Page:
The necropolis of Deir al-Madina is located in the western mainland of Taiba, specifically at the southern end between the Valley of the Queens in the west and the Ramsium in the east and the Qurnat Merhi area in the south.
Zahi Hawass, the Egyptian archaeologist said that the name of the city’s monastery was called in the ancient Egyptian texts under the name “Six Maat”, which means Dar Al-Haq, and the current name of the village is due to the monastery built by the Copts in that place in the early Coptic era.
The workers who work in this village were called “those who work in the right place.” Their main job was the construction of royal tombs and temples, the workers inherited their profession for their children. The workers at Deir el-Medina were divided into two groups.
The first division operates on the right side of the cemetery, is called the Maymana Group.
The second group operates on the left side of the cemetery and is called the facilitator group.
The average number of workers per group was approximately sixty, and each group had two supervisors, in addition to the presence of a clerk responsible for the administrative side of the team, as it was responsible for organizing attendance and leaving and providing daily reports on the progress of work in cemeteries.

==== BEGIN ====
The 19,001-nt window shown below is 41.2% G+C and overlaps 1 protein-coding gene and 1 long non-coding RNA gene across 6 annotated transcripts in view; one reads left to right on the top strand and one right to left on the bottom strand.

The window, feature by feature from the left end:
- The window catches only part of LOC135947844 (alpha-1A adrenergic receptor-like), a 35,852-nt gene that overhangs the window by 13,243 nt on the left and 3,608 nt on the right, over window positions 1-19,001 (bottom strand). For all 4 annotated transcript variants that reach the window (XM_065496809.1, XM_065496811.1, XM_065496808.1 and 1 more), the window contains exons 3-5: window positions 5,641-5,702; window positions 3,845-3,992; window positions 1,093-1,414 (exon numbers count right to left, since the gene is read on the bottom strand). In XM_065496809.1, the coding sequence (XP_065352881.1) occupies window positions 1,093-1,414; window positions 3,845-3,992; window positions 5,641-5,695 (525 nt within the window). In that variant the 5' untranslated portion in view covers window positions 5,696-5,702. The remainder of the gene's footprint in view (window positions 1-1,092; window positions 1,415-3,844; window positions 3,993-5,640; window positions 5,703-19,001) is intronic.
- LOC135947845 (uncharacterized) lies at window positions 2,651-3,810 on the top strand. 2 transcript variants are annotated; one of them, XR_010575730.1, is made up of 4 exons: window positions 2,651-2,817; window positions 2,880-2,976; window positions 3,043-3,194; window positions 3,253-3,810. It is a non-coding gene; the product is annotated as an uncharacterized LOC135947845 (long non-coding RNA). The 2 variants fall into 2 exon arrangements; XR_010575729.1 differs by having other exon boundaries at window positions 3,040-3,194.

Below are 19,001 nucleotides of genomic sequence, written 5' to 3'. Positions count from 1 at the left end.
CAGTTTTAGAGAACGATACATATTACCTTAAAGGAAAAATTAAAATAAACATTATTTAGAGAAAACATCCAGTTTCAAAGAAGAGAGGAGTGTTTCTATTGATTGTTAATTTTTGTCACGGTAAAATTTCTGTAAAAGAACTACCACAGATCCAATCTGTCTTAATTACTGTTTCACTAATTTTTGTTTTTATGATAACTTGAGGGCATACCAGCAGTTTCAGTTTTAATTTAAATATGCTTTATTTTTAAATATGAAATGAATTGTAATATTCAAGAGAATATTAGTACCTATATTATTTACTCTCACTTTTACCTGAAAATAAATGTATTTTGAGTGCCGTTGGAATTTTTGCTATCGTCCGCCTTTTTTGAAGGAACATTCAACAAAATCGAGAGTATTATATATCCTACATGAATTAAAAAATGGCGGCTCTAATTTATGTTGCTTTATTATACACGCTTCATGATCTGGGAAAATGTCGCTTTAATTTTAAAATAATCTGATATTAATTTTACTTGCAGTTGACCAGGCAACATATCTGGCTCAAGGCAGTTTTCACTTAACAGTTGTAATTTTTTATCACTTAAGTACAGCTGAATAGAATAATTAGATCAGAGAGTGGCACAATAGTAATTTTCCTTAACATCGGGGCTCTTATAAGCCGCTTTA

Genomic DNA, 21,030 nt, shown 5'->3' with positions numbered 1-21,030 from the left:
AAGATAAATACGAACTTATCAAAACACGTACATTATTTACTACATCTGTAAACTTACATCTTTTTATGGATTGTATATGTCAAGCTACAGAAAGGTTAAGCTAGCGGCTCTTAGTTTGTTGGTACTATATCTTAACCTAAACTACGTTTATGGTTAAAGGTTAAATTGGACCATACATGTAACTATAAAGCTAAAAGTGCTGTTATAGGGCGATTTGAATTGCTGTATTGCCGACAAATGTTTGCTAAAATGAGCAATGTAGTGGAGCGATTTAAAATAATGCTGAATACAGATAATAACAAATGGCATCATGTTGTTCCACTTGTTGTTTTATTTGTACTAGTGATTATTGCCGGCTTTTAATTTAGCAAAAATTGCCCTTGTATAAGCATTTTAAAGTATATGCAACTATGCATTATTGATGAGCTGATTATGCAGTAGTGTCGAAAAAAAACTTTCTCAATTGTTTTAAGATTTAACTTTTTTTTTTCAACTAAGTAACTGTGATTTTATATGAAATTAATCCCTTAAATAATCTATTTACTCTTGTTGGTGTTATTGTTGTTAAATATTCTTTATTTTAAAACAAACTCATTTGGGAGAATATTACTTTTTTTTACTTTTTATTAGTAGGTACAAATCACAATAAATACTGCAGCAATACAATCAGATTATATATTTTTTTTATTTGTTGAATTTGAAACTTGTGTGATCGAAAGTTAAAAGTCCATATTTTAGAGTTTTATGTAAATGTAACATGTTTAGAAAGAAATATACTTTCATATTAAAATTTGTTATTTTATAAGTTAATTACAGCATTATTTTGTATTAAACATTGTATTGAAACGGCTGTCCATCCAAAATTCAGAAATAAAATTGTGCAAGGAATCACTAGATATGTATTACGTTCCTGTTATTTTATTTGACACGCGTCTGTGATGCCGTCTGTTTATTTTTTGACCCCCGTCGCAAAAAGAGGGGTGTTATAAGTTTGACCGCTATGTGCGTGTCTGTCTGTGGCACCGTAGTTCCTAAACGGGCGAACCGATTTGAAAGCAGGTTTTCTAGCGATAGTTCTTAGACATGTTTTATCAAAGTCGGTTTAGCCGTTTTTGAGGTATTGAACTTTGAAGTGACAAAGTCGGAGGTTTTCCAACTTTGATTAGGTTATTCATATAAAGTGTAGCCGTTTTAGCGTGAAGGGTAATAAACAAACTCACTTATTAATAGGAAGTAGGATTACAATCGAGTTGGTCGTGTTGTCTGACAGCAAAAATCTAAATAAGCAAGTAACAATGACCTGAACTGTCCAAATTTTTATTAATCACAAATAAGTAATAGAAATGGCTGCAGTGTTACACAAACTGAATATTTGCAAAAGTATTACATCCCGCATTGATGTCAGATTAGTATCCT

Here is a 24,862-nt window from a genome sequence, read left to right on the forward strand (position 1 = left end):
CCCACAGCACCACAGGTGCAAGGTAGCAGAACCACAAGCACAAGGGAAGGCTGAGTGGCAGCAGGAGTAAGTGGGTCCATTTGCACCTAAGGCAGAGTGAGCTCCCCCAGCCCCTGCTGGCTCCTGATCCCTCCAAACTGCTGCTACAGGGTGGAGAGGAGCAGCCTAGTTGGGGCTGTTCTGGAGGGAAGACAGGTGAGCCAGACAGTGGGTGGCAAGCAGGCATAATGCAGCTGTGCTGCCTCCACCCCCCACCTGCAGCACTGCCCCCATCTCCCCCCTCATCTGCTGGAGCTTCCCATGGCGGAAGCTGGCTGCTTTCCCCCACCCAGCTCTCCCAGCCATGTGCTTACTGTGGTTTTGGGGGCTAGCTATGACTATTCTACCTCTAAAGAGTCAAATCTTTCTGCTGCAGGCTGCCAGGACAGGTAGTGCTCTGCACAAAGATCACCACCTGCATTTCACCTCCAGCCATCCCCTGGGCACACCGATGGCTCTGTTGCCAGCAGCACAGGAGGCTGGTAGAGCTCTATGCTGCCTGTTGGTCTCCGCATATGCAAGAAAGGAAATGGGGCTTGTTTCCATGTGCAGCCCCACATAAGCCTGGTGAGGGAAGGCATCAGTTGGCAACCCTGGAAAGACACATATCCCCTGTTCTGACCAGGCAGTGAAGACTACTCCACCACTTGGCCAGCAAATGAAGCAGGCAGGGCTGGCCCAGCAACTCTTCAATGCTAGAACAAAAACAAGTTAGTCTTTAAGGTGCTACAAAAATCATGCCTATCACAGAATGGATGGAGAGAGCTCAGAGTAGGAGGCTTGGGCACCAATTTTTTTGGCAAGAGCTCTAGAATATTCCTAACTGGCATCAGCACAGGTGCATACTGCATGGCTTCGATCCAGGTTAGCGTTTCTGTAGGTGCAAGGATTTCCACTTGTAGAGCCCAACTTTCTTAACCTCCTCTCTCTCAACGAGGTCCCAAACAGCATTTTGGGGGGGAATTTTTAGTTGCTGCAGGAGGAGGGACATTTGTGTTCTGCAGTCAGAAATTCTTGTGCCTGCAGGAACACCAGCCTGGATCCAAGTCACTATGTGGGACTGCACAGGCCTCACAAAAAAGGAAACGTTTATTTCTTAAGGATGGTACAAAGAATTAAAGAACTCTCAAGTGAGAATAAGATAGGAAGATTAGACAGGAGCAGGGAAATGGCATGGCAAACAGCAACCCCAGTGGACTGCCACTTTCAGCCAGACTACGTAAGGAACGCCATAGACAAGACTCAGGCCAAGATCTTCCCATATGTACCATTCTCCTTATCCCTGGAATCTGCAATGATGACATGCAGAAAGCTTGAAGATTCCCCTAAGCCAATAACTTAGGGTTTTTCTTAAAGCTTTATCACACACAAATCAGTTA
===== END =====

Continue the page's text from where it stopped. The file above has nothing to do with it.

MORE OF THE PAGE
These reports were raised To the minister’s office or to the royal delegate; the minister usually visited the royal graves where work is being done to follow up and supervise the work. The worker used to take three days leave every month, in addition to other holidays.
The area contained many monuments, the most important of which is the cowardice of the workers, in which more than fifty ornate tombs were found and decorated with exquisite scenes, most of which date back to the age of the nineteenth and twentieth families.
The tombs of the workers in Deir al-Madinah differed from the tombs of Al-Ashraf, which were constructed on the western mainland. The pyramid facing the courtyard contains a niche in which a small statue of the deceased was depicted, represented by kneeling at times or holding another funerary painting at other times.
Inside this pyramid, there is a sacrifice booth with a domed roof, the walls of which are decorated with daily and funerary views. As for the part engraved in the ground, we may reach it through a deep well, either to the northern side in the open courtyard, or through a stairway downward, and from it we reach a small room or two rooms that can be colored. A burial room, which is a rectangular room with A domed roof, whose walls are covered with plaster, filling many scenes of the underworld, can be found.
The life and daily problems of Deir al-Madinah workers are among the most remarkable of us on the daily life pictures from Pharaonic Egypt; it reflects many aspects of life in the time of the pharaohs, the magic of this group of artists and workers in their village, which was founded with the beginning of the eighteenth family.